Mechanistically, statins induce a feedback response mediated by SREBP2 that has been shown to dampen cancer cell sensitivity to statin exposure. Moreover, blocking the SREBP2-mediated feedback response with dipyridamole enhances statin-induced cancer cell death23,25. We have shown that dipyridamole blocks the regulatory cleavage, and therefore activation, of SREBP2, decreasing mRNA expression of SREBP2 target genes. As expected, statin treatment in both the MDA-MB-231 and HCC1937 cell lines induced the expression of SREBP2 target genes INSIG1, HMGCR, and HMGCS1 after 16 hours of treatment, which was blocked by co-treatment with dipyridamole (Fig. 3a, Supplementary Fig. 5a). Similarly, nelfinavir and honokiol, but not selumetinib, blocked the statin-induced expression of MVA pathway genes (Fig. 3a, Supplementary Fig. 5a). Because SREBP2 is synthesized as an inactive, full-length precursor that is processed to its active, mature, nuclear form upon proteolytic cleavage, we used western blot analysis to assess the protein levels of both full-length precursor and mature SREBP2. Nelfinavir and honokiol, but not selumetinib, blocked fluvastatin-induced SREBP2 processing and cleavage, similar to dipyridamole (Fig. 3b, c), which is consistent with inhibited SREBP2 transcriptional activity (Fig. 3a). This suggests that while selumetinib is a strong potentiator of statin-induced cell death, there is no evidence that selumetinib regulates SREBP2 activity suggesting another mode of potentiation (Fig. 3, Supplementary Fig. 5a). Thus MVA-DNF successfully identified nelfinavir and honokiol as potentiators of fluvastatin-induced cell death by blocking the SREBP2-mediated feedback response.
Dipyridamole is approved as a platelet aggregation inhibitor. Therefore, to investigate the anti-platelet activity of nelfinavir and honokiol, we evaluated the ability of these compounds to block thrombin receptor-activating protein 6 (TRAP-6)-induced platelet aggregation. Using whole blood obtained from healthy donors not on medication, aggregation induced by TRAP-6 was measured using a Multiplate Analyzer and compared to no inhibitor controls. Although aggregation was decreased by dipyridamole (DP), there was no effect of nelfinavir (NFV) or honokiol (HNK) (Supplementary Fig. 5b).
Statin-compound combinations are synergistic in a breast cancer cell line screen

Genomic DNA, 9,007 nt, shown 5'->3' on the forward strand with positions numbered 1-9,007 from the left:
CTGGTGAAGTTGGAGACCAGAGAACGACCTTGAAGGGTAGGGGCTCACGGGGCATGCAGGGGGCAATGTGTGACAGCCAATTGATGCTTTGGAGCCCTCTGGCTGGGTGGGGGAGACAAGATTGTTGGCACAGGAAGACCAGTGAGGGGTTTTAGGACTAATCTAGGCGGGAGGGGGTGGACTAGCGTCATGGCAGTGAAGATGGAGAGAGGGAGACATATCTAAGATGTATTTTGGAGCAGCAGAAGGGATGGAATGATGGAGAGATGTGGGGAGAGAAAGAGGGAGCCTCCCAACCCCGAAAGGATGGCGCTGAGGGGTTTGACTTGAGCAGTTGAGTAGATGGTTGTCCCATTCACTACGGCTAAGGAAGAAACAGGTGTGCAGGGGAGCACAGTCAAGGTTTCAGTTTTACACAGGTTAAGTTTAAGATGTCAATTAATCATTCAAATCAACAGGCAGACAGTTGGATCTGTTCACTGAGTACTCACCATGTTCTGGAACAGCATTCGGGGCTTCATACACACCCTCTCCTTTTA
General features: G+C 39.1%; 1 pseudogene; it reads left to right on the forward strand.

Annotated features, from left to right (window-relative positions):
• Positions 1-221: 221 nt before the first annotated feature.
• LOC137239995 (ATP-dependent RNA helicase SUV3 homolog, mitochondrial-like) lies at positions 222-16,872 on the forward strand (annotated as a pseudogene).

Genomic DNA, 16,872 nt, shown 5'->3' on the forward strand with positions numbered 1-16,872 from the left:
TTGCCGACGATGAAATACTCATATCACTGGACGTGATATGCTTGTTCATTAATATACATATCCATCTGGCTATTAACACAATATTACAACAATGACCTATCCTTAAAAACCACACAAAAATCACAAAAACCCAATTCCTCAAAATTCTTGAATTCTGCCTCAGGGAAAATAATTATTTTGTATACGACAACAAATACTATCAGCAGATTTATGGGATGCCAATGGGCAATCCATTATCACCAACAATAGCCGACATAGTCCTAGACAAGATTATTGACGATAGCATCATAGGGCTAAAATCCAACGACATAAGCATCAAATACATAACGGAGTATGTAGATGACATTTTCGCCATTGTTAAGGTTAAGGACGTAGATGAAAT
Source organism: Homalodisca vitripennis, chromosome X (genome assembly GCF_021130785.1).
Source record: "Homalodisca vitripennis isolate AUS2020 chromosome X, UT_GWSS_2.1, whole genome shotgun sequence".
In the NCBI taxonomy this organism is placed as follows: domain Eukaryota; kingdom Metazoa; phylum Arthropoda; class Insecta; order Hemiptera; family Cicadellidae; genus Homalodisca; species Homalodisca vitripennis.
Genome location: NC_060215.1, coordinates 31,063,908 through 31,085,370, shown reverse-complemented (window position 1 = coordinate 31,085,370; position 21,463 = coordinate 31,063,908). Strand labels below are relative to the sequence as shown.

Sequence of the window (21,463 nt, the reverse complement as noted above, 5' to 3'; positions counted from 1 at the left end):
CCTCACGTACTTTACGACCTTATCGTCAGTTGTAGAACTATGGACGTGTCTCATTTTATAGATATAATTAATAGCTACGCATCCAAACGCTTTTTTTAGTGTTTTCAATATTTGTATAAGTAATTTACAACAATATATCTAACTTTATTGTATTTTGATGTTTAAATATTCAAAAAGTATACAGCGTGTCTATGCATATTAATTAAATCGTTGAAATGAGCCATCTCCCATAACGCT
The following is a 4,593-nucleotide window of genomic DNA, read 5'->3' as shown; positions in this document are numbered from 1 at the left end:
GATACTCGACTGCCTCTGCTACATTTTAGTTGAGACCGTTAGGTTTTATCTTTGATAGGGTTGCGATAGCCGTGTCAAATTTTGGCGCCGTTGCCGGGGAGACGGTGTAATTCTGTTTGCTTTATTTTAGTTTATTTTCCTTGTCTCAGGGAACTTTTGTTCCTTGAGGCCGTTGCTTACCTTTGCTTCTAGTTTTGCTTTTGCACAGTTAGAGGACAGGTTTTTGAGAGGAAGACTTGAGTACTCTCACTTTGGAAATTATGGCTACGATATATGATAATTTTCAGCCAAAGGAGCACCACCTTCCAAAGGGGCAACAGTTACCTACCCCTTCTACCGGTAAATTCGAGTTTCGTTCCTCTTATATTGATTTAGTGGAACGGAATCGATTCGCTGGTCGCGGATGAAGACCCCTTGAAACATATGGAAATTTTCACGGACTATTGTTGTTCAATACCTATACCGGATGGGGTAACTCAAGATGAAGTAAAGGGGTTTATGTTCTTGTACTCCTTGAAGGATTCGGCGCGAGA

To investigate the broad applicability of nelfinavir and honokiol as potentiators of fluvastatin, and examine the determinants of synergy, we further evaluated these statin-compound combinations across a large panel of 47 BC cell lines. A 5-day cytotoxicity assay (sulforhodamine B assay; SRB) in a 6 × 10 dose matrix was used to assess fluvastatin-compound efficacy. As expected, dipyridamole treatment resulted in a dose-dependent increase in fluvastatin area above the curve (AAC) value (Supplementary Fig. 6a). Similarly, nelfinavir and honokiol treatment also resulted in a dose-dependent increase in fluvastatin AAC values (Supplementary Fig. 6a). Based on these data, we evaluated statin-compound synergy using the Bliss Index model derived using SynergyFinder38 across the panel of BC cell lines. Like the dose-dependent sensitivity data, we observed that the trend in synergy between fluvastatin-dipyridamole across the 47 BC cell lines was also seen with fluvastatin-nelfinavir and fluvastatin-honokiol (Fig. 4a).
Since we had previously identified that the basal subtype of BC cell lines are more sensitive to fluvastatin as a single agent18, we evaluated whether basal BC cell lines were similarly more sensitive to the fluvastatin-compound combinations. Classifying the BC cell lines into basal, HER2, and luminal B subtypes39, we determined that the synergy of the fluvastatin-compound combinations is independent of subtype (Supplementary Fig. 6b). This suggests these statin-compound combinations can be applied to multiple BC subtypes as therapeutic options.
Overall the synergy profiles across the three fluvastatin-compound combinations were significantly similar (Fluva-NFV vs Fluva-DP, Rs = 0.55, p-value = 7.1e-05; Fluva-HNK vs Fluva-DP, Rs = 0.62, p-value = 5.5e-06; Fluva-NFV vs Fluva-HNK, Rs = 0.83, p-value <2.2e-16) (Fig. 4a). To further interrogate the similarity between the statin-compound combinations, we evaluated the correlation of the RNA-seq and reverse phase protein array (RPPA) profiles of the 47 BC cell lines40 with their synergy scores for each of the statin-compound combinations. These represent the transcriptomic and proteomic state associations with synergy for each combination, respectively. We then evaluated the correlation between these associations across the different combinations (Fluva-DP vs Fluva-NFV; Fluva-DP vs Fluva-HNK; Fluva-NFV vs Fluva-HNK) (Fig. 4b) and identified a high positive correlation between the combinations on the basis of similar transcriptomic associations (Fluva-NFV vs Fluva-DP, Rs = 0.73, p-value <2.2e-16; Fluva-HNK vs Fluva-DP, Rs = 0.77, p-value <2.2e-16; Fluva-NFV vs Fluva-HNK, Rs = 0.87, p-value <2.2e-16). This high positive correlation was also seen between these combinations using proteomic (RPPA) and synergy data (Supplementary Fig. 6c) suggesting that similar pathways were associated with the synergistic response to the three statin-compound combinations.